[islandlabs] Some info about Resin 3D Printers

gabe at bigapplehobbies.com gabe at bigapplehobbies.com
Thu Dec 2 06:23:14 EST 2021

Hello all,

I bought a resin printer a couple of weeks ago and some of this may be interesting to some of you:

Prices for resin printers are crazy low compared to just a few years ago !

Mine is a Creality “Halot-One” (CL-60) and it was $250 at Microcenter.

The build size is 127 * 80 * 60mm

The speed is SLOW but you get used to it.

The quality (once you get things figured out) is amazing !

I have had trouble posting pics here, but if anybody wants more info, contact me directly and I can send pics and more details etc.

The printer is very high quality, works well and the simple software is pretty good.

The included Creality slicer software sucks. I tried several slicers and settled on Lychee (free) which works well. There is a Pro ($) version but I have not tried it yet.

Resins come in Water-Soluble and non-water-soluble. I have only used Microcenter house brand W-S so I cannot offer comparisons. It seems to work very well. The other stuff is supposed to be very smelly and I will avoid it if I can.

I recommend a few accessories: 

- multiple vats so you don’t have to mess with changing / washing resin too much.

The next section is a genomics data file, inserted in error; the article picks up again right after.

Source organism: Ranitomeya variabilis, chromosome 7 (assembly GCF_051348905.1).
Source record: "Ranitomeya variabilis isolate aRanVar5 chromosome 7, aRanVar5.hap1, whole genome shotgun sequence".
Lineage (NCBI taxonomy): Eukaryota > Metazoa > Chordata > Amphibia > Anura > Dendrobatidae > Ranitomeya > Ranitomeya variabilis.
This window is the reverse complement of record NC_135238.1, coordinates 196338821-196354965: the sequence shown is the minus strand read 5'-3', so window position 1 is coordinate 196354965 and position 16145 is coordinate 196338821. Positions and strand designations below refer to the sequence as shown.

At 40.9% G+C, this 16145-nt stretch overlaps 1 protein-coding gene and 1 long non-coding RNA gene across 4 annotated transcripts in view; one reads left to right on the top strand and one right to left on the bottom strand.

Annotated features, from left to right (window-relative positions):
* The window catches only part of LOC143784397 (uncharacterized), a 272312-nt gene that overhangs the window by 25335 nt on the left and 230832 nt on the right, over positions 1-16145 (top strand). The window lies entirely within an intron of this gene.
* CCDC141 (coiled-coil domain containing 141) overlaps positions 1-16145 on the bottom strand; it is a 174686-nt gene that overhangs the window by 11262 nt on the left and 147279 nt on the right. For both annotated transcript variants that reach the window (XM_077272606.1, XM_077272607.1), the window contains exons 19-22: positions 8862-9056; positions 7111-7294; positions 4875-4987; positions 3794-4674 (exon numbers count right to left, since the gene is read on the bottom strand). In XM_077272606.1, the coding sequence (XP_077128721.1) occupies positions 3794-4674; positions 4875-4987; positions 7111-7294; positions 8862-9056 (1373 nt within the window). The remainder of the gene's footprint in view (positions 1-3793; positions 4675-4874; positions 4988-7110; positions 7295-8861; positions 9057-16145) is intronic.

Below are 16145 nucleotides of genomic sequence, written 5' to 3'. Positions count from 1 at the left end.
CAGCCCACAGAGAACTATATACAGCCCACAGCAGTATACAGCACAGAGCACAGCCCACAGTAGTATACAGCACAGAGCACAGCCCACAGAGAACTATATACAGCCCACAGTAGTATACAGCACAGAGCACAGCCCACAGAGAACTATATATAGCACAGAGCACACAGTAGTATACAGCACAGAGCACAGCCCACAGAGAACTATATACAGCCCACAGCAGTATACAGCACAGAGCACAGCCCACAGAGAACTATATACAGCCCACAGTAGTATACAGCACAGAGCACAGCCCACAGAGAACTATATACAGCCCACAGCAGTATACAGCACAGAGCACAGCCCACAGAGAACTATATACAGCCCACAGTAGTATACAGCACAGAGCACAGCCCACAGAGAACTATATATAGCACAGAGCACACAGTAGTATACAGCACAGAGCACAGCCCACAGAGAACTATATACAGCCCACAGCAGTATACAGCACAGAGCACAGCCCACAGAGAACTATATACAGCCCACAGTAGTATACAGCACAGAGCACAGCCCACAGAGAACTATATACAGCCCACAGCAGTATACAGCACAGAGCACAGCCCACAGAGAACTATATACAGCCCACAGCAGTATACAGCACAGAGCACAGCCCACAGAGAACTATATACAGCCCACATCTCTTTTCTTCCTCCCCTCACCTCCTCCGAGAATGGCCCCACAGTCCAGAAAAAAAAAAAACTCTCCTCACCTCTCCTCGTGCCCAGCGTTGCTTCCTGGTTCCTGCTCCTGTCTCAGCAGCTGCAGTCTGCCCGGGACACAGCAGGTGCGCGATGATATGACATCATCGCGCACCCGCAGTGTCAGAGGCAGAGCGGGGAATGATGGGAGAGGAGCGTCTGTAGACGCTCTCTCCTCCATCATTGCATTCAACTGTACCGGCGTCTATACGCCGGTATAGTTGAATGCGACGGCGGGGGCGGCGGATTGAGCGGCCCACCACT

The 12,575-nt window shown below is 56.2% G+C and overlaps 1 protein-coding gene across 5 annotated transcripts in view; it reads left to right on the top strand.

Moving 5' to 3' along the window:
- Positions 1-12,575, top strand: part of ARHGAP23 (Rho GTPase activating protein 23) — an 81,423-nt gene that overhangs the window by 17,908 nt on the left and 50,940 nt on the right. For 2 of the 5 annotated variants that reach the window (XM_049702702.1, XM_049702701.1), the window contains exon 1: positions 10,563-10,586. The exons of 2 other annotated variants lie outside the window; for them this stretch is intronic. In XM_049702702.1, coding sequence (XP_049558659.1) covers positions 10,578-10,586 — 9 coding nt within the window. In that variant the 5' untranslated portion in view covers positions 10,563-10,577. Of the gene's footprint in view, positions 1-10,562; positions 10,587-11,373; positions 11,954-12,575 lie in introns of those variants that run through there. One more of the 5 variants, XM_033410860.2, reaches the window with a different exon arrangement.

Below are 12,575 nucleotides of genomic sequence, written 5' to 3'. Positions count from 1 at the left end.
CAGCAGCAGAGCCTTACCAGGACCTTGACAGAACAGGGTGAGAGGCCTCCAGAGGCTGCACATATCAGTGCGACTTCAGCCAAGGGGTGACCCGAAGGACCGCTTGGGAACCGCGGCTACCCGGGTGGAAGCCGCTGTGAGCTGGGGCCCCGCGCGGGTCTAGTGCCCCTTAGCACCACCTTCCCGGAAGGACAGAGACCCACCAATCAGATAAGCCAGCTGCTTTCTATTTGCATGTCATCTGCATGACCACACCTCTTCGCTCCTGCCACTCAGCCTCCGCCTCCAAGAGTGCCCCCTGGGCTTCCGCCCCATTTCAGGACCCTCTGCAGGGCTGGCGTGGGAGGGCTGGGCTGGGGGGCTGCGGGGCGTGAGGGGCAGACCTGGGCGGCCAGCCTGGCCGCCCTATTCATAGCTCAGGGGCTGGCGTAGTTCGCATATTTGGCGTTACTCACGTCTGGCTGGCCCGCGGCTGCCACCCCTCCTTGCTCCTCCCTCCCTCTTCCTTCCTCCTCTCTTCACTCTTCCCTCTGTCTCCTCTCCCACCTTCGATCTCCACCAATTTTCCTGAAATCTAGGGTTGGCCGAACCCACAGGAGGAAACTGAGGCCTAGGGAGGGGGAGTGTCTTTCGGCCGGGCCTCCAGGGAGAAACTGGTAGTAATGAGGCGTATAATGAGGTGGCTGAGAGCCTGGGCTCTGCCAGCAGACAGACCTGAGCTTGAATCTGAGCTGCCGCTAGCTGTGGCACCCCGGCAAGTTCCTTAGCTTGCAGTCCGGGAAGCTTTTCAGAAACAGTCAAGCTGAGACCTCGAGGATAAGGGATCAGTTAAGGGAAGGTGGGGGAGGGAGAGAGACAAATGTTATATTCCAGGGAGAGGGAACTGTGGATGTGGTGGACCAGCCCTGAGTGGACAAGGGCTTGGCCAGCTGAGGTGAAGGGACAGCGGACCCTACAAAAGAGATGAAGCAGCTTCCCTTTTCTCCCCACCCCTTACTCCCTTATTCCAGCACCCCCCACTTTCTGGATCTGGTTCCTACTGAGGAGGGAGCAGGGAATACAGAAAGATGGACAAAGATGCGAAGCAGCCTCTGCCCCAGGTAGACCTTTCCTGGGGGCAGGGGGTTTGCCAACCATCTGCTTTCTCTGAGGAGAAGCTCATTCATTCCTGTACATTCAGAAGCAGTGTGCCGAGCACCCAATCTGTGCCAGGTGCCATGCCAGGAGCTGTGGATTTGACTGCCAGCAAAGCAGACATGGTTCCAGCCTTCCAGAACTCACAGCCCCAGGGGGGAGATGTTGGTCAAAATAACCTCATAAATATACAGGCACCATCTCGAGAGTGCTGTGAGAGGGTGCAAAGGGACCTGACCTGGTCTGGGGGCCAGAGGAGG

- magnetic build plate that allows easy removal of the printed pieces.

- wash / curing station of some type.

Up to now I have been using “Tinkercad” which is a bit like HTML: it’s amazing what you can build with just 15 functions, but at the end of the day you are limited to 15 functions.

“Fusion 360” has a student / non-commercial free version and I am starting to learn it. You will need to learn some sort of software if you want to design your own pieces. 

If I had to do it over, I would buy an Elgoo Saturn. It’s $500, has a build area twice the size and people online have nice things to say about it. The equivalent-size Creality printer is $899 and out of stock. I have never seen / touched any Elgoo printers though, so I cannot comment on actual quality etc.

Lastly, there are a lot of settings re printer “ballistics” and re slicer positioning / support of your objects that you will need to figure out in order to make consistently successful prints. Patience and perseverance are definitely called for, but it is really amazing what you will be able to produce once you get the hang for it.

Feel free to email me any questions etc.


Sent from my iPhone

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